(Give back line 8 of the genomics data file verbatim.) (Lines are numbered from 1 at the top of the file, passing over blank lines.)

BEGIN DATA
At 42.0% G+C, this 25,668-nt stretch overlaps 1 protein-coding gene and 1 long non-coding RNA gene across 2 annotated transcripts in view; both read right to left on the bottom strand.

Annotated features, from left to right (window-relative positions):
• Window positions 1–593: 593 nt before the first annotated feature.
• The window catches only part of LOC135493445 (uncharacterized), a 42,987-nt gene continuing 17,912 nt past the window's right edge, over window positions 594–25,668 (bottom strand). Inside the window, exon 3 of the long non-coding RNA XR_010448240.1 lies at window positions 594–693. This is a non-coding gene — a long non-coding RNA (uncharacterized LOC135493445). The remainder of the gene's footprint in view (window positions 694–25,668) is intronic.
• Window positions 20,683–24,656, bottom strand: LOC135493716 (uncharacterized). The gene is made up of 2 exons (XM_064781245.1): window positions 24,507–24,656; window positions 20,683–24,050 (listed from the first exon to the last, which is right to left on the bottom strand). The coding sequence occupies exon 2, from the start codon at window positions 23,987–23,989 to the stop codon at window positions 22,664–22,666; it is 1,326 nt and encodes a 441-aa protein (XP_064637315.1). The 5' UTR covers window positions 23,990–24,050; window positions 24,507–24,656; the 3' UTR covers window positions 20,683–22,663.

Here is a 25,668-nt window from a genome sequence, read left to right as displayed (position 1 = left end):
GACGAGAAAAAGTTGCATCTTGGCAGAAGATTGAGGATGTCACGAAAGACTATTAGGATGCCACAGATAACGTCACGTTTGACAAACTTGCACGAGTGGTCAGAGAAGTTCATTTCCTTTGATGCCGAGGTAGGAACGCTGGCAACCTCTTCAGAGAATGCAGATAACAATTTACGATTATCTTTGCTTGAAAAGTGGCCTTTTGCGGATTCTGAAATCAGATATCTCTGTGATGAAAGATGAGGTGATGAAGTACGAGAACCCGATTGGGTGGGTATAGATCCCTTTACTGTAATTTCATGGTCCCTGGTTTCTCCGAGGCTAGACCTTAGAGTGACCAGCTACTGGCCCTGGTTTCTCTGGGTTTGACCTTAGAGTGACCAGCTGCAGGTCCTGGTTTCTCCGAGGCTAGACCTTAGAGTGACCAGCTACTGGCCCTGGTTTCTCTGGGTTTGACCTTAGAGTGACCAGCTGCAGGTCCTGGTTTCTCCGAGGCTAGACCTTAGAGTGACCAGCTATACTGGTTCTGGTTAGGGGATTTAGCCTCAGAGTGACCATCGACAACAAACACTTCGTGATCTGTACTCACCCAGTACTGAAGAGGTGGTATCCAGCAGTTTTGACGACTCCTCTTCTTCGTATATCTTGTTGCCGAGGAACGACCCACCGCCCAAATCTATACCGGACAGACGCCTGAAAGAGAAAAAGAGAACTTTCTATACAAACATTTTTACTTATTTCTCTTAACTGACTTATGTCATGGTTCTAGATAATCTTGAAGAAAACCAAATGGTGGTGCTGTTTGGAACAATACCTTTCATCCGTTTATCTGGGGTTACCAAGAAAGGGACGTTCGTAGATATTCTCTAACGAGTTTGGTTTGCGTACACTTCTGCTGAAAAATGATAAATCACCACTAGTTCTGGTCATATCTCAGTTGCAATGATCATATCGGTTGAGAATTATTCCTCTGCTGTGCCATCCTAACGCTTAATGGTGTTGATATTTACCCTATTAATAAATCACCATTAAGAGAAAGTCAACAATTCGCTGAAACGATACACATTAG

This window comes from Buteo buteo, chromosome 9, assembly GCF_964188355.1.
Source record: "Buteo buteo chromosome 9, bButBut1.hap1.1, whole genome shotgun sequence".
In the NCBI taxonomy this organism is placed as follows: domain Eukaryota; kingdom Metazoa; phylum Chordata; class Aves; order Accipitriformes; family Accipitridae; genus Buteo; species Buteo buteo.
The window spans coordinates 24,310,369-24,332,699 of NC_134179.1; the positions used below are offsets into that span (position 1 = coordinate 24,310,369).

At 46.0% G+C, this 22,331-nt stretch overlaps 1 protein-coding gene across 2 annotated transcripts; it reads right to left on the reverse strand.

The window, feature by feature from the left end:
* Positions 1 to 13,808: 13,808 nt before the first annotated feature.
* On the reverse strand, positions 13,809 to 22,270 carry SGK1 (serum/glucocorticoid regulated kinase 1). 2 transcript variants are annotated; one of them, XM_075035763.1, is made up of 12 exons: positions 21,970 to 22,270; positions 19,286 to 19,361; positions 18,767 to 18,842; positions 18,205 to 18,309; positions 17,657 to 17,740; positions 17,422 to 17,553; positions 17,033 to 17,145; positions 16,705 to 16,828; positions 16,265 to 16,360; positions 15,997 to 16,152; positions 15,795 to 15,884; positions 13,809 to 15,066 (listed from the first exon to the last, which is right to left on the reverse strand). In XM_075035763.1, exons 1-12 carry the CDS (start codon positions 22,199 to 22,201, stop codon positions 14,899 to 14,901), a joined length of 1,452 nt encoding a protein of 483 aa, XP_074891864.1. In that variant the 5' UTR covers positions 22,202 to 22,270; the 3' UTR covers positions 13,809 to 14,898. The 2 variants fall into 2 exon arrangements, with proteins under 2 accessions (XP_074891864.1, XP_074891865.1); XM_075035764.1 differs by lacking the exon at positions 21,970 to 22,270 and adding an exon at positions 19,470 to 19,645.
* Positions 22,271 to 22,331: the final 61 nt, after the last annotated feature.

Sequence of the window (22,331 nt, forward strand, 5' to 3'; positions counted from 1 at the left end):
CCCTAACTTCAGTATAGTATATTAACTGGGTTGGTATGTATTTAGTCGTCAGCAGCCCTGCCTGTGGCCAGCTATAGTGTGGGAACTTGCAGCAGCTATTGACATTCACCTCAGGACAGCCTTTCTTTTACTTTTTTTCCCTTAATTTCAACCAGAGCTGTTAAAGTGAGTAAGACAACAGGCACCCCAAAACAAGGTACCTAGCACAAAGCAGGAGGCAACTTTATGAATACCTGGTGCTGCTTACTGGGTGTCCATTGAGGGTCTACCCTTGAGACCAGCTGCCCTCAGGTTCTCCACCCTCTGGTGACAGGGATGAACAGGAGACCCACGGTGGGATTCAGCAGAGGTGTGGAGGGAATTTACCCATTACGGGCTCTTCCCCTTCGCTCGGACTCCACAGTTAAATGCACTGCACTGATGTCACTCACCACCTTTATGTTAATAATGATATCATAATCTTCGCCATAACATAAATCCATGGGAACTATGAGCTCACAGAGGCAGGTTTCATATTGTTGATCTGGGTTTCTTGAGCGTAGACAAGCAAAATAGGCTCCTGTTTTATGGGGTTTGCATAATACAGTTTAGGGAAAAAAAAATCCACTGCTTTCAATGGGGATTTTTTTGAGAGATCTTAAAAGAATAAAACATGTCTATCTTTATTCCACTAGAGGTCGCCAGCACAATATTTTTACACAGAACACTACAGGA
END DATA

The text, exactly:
This window comes from Buteo buteo, chromosome 9, assembly GCF_964188355.1.